Advances in evaporation and evapotranspiration estimates

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Tuesday, 6 January 2015: 9:45 AM-11:00 AM
Host: 29th Conference on Hydrology
Cochairs:  Chris Hain, STAR, NOAA/NESDIS, College Park, MD; Michael Hobbins, Physical Sciences Division, National Integrated Drought Information System, Boulder, CO and Jennifer C. Adam, Department of Civil and Environmental Engineering, Washington State University, Pullman, WA

Advances in the estimation of evapotranspiration (ET) and atmospheric evaporative demand (Eo) are made across a broad range of scales and techniques, from in-situ observations to remote sensing and modeling. Specific topics for this session might include: estimating ET from various perspectives: remote sensing platforms, ground-based point observations and parameterizations, plant-based experimentation, and water budgets operational ET estimation land surface-atmosphere feedbacks future remote sensing missions and needs for ET Eo as an input to operational LSMs to derive ET, schedule crop irrigation, and as a metric of hydroclimatic trends and variability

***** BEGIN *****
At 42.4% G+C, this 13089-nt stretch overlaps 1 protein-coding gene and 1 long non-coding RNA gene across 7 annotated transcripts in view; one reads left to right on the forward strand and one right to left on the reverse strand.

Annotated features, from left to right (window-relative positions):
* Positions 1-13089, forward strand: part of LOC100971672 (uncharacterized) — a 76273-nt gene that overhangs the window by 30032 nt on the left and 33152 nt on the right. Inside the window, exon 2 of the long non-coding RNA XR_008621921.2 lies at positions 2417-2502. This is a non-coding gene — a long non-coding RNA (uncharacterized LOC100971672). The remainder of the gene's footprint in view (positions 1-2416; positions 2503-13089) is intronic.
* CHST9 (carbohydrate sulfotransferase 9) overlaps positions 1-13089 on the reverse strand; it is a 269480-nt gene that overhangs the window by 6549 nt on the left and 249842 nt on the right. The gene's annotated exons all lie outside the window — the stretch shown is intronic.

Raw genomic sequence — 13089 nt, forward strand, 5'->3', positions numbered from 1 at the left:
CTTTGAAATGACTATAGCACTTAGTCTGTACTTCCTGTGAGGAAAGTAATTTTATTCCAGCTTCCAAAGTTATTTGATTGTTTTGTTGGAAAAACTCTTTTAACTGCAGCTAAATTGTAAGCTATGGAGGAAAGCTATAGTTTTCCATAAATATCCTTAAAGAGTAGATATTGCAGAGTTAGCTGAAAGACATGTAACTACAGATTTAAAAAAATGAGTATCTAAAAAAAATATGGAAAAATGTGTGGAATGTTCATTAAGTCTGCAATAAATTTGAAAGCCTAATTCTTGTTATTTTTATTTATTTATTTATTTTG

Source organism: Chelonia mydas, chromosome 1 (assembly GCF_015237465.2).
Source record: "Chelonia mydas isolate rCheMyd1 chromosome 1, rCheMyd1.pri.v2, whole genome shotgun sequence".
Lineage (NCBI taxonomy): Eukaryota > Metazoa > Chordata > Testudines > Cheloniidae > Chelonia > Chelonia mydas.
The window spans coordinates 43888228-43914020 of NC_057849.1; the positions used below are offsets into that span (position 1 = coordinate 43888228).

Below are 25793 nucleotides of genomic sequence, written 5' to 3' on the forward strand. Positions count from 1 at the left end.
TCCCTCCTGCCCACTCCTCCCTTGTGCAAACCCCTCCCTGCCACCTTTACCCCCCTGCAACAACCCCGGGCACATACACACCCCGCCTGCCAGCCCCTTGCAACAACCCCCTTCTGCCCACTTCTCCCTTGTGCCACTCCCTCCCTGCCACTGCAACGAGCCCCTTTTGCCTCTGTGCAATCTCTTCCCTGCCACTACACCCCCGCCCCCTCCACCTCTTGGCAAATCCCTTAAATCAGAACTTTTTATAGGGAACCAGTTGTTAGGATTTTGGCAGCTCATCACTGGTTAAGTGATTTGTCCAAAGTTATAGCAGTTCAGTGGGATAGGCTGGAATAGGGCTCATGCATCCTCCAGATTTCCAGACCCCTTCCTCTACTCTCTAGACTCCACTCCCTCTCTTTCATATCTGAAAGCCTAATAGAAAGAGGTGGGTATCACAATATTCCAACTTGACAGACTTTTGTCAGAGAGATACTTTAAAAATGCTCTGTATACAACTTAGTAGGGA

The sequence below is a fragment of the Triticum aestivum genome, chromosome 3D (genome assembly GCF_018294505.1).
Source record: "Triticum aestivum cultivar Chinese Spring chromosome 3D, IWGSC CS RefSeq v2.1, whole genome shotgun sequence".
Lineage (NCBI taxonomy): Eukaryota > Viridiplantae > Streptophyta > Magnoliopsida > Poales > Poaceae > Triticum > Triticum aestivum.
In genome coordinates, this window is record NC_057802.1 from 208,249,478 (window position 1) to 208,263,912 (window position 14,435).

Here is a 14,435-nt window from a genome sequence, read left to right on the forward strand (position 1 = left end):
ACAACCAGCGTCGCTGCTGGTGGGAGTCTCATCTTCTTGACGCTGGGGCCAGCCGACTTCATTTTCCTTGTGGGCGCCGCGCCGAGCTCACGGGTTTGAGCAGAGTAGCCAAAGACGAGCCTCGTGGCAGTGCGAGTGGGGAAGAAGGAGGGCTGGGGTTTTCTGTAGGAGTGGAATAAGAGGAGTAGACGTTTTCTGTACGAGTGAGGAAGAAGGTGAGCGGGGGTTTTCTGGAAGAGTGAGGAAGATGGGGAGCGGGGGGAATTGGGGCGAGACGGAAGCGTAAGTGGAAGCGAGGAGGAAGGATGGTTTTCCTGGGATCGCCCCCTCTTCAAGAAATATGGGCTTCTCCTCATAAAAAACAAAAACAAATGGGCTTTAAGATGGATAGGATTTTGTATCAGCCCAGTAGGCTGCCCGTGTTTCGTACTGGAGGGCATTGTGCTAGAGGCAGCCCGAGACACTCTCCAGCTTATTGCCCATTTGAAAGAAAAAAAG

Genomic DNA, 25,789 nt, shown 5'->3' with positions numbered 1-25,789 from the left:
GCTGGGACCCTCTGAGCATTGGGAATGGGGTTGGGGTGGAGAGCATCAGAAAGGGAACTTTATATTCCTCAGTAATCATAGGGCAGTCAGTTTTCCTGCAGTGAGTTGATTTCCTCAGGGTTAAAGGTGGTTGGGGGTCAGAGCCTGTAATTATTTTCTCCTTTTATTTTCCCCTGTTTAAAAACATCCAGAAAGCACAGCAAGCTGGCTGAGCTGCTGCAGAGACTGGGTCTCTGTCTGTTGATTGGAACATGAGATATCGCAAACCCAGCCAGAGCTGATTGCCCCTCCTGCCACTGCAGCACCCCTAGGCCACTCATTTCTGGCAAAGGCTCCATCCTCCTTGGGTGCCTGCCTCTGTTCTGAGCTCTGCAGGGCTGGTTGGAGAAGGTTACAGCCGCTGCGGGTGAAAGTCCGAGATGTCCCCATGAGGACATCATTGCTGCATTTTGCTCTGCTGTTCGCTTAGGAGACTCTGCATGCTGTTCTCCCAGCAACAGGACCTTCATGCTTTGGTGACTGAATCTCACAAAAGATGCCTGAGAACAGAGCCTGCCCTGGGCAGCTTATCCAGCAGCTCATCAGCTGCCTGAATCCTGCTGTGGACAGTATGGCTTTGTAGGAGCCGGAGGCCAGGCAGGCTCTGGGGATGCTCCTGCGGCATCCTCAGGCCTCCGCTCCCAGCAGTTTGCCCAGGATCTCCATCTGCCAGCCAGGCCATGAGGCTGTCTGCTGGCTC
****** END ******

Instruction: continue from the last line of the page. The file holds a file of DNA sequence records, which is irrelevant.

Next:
Evaluation of Multimodel and Multiscale NLDAS-2 Evapotranspiration Using Different Observations
Youlong Xia, NOAA/NCEP/EMC, College Park, MD; and M. Hobbins, Q. Mu, and M. B. Ek

Improving Estimates of Evaporation from Earth's Largest Lake System
Andrew Gronewold, NOAA, Ann Arbor, MI; and P. D. Blanken, C. Spence, J. Lenters, B. Kerkez, W. Leger, K. Paige, T. Slawecki, F. Seglenieks, V. Fortin, N. J. Froelich, S. Ruberg, D. E. Wolfe, and C. W. Fairall

Observations of Evapotranspiration in the Russian River basin, California
Robert J. Zamora, NOAA/ESRL, Boulder, CO; and C. Hsu, L. E. Johnson, and R. Cifelli

Handout (831.9 kB)